Monday, 28 July 2014

Taking Steppes

Yes, the Conservative Party, which has always had a striking aversion to raising funds in the country that it aspires to govern, is heavily dependent on Vladimir Putin's courtiers and their consorts. That is before we even mention the Middle East.

But in order to make up any loss of union funding on account, so to speak, of certain constitutional changes that the unions ought in fact to use to their own considerable advantage, the Labour Party cheerfully takes oodles of lucre from Tony Blair.

"Ah," I hear you cry, "but Blair does not make a penny from his work as a de facto member of the military regime in Egypt." Indeed, he does not. Or, at least, not directly.

But he is handsomely remunerated for his work on behalf of the dictatorships of Central Asia. That is where his money comes from, everyone knows this, and Labour, in that full knowledge, takes that money.

Anything, absolutely anything at all, other than the purely voluntary contributions (anyone who is paying unwittingly cannot read a simple form) of millions of working and thus tax-paying Britons right here in the United Kingdom.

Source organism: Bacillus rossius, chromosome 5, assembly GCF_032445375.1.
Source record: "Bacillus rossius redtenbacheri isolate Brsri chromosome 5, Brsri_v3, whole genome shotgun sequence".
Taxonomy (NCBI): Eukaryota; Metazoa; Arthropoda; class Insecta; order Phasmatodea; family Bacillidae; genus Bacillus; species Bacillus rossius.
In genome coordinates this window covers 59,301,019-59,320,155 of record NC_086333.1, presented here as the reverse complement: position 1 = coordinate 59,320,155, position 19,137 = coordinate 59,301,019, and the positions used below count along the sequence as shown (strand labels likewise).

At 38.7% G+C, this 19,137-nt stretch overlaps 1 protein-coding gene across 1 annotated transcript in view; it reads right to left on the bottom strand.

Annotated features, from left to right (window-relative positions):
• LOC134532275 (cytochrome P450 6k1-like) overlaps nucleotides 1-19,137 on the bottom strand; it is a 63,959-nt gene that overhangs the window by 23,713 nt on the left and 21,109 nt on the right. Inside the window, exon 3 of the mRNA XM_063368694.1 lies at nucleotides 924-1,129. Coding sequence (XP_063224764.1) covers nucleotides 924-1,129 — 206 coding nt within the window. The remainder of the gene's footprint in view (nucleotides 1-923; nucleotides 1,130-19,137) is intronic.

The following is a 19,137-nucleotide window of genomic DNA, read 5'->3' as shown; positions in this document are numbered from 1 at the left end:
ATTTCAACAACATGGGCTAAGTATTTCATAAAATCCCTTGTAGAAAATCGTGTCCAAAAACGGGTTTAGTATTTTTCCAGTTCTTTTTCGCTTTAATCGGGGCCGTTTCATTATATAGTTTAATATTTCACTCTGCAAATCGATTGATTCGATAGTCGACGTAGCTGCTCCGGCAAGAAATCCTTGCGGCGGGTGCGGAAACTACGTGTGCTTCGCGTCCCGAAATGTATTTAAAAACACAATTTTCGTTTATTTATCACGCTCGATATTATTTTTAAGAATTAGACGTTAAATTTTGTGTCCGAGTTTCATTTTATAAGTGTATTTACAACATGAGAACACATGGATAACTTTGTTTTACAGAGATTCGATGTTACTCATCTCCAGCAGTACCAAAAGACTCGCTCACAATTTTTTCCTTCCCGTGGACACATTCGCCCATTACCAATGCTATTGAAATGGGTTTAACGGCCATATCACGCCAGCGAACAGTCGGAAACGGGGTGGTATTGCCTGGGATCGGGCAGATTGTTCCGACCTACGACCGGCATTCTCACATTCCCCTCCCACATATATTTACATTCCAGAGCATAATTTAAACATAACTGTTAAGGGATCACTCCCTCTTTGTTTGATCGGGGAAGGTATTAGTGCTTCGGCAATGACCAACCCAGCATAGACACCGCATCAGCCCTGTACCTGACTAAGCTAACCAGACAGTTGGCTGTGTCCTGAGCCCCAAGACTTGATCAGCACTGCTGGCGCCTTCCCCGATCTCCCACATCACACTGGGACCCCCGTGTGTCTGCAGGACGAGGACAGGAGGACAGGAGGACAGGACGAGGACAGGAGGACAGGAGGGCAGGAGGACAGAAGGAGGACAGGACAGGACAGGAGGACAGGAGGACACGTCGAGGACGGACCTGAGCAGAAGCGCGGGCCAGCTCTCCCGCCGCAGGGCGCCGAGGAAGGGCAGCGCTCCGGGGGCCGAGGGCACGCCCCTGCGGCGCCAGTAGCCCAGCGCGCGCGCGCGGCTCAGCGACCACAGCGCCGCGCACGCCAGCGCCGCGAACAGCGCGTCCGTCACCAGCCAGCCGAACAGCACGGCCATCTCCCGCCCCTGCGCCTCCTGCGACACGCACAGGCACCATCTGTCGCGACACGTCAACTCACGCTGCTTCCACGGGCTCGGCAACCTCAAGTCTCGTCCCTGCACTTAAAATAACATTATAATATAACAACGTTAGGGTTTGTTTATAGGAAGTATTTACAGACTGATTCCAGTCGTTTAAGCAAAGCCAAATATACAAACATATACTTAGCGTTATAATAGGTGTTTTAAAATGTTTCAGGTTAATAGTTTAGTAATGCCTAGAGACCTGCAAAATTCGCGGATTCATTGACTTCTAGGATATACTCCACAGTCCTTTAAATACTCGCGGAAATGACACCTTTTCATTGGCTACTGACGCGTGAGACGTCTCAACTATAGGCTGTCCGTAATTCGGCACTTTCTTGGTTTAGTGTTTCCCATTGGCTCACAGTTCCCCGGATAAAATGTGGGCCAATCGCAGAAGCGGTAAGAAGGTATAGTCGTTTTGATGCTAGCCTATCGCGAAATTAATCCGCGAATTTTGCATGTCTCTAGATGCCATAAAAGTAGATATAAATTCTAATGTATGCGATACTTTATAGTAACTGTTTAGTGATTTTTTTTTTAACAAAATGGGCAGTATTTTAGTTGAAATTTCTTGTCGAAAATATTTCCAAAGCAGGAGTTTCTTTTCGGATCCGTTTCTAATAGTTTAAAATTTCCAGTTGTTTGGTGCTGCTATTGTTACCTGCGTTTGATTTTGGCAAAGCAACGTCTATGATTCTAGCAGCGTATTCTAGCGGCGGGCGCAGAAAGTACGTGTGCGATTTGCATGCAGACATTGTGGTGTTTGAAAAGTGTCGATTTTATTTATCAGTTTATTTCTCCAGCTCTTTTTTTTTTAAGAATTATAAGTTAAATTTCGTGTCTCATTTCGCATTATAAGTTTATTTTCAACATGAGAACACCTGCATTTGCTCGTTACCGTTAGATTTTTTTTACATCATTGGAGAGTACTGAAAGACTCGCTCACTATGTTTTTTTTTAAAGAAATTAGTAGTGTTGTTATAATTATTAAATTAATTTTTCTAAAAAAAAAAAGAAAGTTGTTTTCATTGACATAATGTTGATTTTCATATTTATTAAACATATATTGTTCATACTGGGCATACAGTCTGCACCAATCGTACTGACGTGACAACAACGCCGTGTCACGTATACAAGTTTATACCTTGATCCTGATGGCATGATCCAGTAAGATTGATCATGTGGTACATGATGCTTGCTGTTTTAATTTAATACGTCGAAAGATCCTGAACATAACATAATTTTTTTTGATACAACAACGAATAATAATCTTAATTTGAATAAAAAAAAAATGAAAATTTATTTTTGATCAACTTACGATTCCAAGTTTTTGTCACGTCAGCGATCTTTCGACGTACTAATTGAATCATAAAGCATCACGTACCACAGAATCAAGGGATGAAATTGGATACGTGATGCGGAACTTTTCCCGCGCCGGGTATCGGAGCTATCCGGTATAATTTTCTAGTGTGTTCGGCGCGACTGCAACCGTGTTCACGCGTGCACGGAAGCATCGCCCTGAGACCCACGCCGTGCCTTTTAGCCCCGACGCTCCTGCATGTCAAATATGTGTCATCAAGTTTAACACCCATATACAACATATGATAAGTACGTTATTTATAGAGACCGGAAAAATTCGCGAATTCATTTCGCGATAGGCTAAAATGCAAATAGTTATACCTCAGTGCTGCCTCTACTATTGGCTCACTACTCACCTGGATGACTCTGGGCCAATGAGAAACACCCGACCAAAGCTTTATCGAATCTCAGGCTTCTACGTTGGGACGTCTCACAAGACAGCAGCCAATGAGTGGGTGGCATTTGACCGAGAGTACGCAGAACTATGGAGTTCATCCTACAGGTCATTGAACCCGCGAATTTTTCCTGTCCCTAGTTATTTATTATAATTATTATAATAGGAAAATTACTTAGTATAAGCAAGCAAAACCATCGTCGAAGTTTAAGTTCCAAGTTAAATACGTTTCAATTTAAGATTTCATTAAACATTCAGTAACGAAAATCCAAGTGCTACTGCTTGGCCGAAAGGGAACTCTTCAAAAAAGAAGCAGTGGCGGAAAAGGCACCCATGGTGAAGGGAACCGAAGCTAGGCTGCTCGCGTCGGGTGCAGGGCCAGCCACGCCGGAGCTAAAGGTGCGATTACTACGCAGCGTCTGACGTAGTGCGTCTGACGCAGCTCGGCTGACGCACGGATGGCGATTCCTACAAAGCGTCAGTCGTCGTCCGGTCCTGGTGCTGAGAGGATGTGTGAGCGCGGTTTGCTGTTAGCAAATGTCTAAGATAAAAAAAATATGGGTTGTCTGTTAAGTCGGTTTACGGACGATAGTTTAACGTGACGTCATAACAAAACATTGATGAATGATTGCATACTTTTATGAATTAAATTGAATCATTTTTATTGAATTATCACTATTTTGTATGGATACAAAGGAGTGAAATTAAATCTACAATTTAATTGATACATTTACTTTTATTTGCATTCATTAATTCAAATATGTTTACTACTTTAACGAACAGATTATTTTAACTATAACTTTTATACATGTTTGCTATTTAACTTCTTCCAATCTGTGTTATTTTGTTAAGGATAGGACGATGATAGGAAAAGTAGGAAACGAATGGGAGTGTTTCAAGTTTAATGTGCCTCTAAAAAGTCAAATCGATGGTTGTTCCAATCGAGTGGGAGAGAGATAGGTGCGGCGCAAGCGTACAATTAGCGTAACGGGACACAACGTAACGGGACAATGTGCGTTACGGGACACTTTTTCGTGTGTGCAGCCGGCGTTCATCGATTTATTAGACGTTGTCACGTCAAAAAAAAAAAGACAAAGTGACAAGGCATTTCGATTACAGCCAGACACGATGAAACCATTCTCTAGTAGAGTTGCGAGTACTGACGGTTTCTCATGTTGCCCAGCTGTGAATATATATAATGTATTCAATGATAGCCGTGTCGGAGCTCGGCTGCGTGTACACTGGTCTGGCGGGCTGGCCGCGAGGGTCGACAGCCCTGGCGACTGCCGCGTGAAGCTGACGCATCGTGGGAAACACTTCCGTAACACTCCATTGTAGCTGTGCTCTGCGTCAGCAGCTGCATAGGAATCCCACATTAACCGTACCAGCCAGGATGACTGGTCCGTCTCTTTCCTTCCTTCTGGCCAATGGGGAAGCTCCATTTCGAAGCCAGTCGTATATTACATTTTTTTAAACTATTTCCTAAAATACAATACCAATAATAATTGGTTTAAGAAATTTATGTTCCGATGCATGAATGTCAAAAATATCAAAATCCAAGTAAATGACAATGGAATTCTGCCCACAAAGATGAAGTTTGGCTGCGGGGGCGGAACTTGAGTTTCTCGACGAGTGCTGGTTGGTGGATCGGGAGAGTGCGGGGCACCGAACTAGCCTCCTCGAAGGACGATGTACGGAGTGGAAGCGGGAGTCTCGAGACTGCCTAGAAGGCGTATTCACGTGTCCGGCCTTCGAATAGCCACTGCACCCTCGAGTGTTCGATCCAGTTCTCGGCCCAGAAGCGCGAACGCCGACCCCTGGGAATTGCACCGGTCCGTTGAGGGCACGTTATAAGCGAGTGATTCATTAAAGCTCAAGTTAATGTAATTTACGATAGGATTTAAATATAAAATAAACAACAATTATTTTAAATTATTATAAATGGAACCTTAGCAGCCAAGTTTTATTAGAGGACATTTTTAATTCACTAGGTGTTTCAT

1. Couldn't agree more.

    But, of course, the real problem was pointed out by Peter Hitchens years ago.

    Neither of the parties can get a penny from ordinary people.

    If you wish to test that theory, send the red and blue rosettes out by the thousand with collection tins marked "Labour" and "Tory".

    Leave them out all year. And see what they come back with.

    We all know the answer.

    That's why they're dependent on Paul Flowers, Bernie Ecclestone, and (as you say) Tony Blair and Russian oligarchs.

    If they made the union members"opt-in" to paying for the privelege of having a Labour Party, as Len Mcluskey says, they'd be lucky to get 5%.

    1. No, all of Labour's money from the unions is made up of small voluntary contributions by ordinary people. Every penny.

      The Conservatives, by contrast, have never so much as tried to raise funds even from among their own voters. Until the last Labour Government tightened up the rules, they were kept afloat by scores of overseas accounts taking cash from rich people who had in many cases never visited Britain.

      Now those same people have London-registered companies through which they are still at it. While millions of bus drivers and cleaning ladies freely pay a few quid each to have a Labour Party. It ought to be proud. But it isn't.